What does student motivation to invest in the performance or enactment of knowledge really tell us about the knowledge or abilities students may ultimately possess?

As I read Mellinee Lesley’s article this week—“Exploring the Links between Critical Literacy and Developmental Reading,” in Teaching Developmental Reading: Historical, Theoretical, and Practical Background Readings (2003)—I found myself thinking a lot about the degree to which so many students adamantly insist that they have already learned the specific concepts that they feel they are being unjustly asked to “re-learn” or “master” in college within the context of remedial or basic skills course placements.

Early in her article, Lesley references an interesting dialogue between two students who are said to be coming to terms with, or beginning to reflect upon, their educational experiences (p.79). Intervening in this exchange, Lesley asks the students, “What happened in your earlier school experiences that led to your having to take a developmental studies course in reading? What were you not taught?” (emphasis added). Here I found myself agreeing with Lesley’s initial line of questioning, only to become surprised by the interpretation of the students’ words implied by Lesley’s second question. It seems as though approaching the issue of learning challenges differently—choosing to use different phrasing for inciting reflection about one’s abilities and challenges—might elicit different types of responses. For example, possibly framing the question as follows might enable students to more precisely express feelings associated with their levels of relative engagement (or lack their of), thus helping to make the connection between motivation and performance (as opposed to the more readily assumed connection between ability and performance) immediately apparent. Rather than insinuating that poor performance is based on lack of knowledge or skill, such a framing might suggest that poor performance is often based on lack of motivation or investment in the performance scenario itself.  Such a framing might also help students see that performances are always situated and conditional, thus prompting them to ask themselves, “What was it about past learning/reading/writing experiences, learning/assessment scenarios, etc. that potentially made it difficult for me to fully invest in demonstrating my knowledge and skills/what I had already learned?” To her credit, Lesley does employ this type of framing elsewhere, although she seems to privilege its use in the service of literacy narrative assignments.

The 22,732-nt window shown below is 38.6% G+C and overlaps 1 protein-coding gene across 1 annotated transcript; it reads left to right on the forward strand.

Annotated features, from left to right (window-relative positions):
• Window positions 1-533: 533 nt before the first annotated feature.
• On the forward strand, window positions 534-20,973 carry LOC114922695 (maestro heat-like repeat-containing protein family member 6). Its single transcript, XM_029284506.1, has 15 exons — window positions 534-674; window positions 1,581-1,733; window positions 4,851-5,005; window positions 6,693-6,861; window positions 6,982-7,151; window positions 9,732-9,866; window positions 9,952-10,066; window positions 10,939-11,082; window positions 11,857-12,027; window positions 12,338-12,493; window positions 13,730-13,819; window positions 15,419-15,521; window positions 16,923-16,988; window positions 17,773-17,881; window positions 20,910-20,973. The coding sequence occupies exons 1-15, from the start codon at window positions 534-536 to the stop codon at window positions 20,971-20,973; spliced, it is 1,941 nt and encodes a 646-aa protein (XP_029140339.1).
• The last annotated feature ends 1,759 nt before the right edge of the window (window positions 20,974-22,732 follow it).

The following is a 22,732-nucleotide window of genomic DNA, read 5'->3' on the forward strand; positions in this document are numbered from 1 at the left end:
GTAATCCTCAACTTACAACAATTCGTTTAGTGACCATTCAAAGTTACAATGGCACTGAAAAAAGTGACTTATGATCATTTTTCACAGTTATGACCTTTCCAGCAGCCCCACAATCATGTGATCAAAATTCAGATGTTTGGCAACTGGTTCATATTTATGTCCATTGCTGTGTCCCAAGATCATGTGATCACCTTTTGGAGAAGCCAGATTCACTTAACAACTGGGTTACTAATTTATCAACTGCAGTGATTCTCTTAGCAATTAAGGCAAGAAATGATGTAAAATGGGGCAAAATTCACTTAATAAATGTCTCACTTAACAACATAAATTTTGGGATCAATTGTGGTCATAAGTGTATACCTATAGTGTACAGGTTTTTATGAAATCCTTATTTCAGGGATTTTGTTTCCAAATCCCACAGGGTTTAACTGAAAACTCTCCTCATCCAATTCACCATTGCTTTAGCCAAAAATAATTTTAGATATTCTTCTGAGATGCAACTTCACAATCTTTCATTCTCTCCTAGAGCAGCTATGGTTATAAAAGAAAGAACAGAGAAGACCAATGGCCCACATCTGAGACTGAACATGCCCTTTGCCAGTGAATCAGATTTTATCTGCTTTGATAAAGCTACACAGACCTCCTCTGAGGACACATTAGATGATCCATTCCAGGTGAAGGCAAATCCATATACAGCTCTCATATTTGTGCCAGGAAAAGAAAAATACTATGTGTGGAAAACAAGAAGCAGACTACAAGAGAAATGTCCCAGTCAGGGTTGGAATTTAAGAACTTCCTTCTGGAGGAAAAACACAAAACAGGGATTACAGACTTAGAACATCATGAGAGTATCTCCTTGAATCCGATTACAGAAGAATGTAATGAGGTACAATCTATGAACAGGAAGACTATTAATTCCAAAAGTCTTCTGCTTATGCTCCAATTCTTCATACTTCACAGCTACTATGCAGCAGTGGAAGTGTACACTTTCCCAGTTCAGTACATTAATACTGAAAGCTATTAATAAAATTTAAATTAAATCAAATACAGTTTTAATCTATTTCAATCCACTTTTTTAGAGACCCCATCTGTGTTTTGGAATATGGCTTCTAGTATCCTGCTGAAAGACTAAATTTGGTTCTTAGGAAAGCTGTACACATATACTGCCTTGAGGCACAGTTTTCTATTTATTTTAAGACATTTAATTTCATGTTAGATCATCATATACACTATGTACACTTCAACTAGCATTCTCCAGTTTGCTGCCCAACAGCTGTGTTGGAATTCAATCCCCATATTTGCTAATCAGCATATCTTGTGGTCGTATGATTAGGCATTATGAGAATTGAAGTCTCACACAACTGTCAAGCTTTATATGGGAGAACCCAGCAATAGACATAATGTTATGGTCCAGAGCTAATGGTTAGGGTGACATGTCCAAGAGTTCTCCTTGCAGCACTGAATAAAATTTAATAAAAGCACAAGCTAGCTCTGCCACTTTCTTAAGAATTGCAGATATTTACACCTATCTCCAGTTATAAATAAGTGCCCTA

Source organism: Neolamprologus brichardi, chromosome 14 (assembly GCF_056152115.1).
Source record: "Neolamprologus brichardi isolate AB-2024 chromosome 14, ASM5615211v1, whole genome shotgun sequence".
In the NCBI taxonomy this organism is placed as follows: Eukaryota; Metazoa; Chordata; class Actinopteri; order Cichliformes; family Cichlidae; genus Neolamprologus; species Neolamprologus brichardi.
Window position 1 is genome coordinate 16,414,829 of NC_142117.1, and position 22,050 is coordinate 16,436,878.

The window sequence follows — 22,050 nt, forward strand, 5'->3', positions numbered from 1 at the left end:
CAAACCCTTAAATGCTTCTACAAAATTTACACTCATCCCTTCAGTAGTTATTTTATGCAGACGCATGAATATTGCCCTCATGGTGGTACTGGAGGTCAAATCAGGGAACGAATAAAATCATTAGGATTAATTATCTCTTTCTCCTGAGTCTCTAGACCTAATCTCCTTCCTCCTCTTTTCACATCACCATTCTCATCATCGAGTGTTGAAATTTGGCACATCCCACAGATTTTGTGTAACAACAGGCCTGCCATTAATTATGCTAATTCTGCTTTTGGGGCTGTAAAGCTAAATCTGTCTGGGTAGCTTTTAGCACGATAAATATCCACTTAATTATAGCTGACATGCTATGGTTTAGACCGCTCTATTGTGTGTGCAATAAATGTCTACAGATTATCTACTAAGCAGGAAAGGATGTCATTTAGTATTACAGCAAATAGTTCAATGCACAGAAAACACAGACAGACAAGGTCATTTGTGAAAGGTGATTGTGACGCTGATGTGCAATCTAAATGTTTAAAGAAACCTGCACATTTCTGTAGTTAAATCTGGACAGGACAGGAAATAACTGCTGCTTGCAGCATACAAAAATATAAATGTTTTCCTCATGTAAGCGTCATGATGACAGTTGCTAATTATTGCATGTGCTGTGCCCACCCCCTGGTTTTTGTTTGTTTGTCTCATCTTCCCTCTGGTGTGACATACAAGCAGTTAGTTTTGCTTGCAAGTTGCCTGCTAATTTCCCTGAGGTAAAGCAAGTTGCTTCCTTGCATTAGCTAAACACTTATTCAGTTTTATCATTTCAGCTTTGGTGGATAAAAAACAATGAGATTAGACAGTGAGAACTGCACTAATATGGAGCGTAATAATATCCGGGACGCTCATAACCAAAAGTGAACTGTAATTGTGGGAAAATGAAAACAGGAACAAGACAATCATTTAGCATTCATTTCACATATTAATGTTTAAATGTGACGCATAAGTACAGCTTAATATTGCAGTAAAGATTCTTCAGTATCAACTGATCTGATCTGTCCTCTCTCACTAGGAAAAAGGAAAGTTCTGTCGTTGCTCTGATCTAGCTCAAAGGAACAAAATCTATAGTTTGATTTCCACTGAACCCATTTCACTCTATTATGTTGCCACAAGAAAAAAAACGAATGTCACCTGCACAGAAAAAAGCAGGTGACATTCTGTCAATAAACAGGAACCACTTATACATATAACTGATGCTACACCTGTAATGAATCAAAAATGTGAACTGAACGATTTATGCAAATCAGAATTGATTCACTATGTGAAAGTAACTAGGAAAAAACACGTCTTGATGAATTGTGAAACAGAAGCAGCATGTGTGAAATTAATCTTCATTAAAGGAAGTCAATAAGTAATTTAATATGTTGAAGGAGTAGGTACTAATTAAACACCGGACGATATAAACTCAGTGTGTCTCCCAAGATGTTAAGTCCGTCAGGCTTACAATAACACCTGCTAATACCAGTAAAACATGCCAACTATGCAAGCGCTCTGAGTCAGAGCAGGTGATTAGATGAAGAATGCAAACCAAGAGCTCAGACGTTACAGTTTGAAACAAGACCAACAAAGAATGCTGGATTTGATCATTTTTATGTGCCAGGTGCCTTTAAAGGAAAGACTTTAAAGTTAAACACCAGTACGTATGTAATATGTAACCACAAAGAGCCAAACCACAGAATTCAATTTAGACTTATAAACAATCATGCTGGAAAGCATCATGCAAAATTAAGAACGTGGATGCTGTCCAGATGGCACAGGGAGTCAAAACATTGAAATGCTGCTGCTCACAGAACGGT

I guess what I found myself wondering was, with the extent to which adult education remains predicated on the notion that adults thrive on self-efficacy and require self-directed motivation for learning, why are instructors like Lesley continuing to imply that many of the issues developmental students face are related to having been improperly prepared or not having been taught requisite skills, rather than attempting to illuminate the ways in which motivation and/or the circumstances under which students have somehow remained uninterested, unwilling, or unable to enact the knowledge or skills that they have learned and do possess have perhaps represented more significant barriers to their academic success than have real or imagined instructional deficits. I was pleased to see that Martha E. Casazza’s article, “Strengthening Practice with Theory” (also in Teaching Developmental Reading: Historical, Theoretical, and Practical Background Readings), seemed to begin to more thoroughly address student motivation and its relationship to varied ways of knowing, the demonstration of intelligence, and strategic learning.


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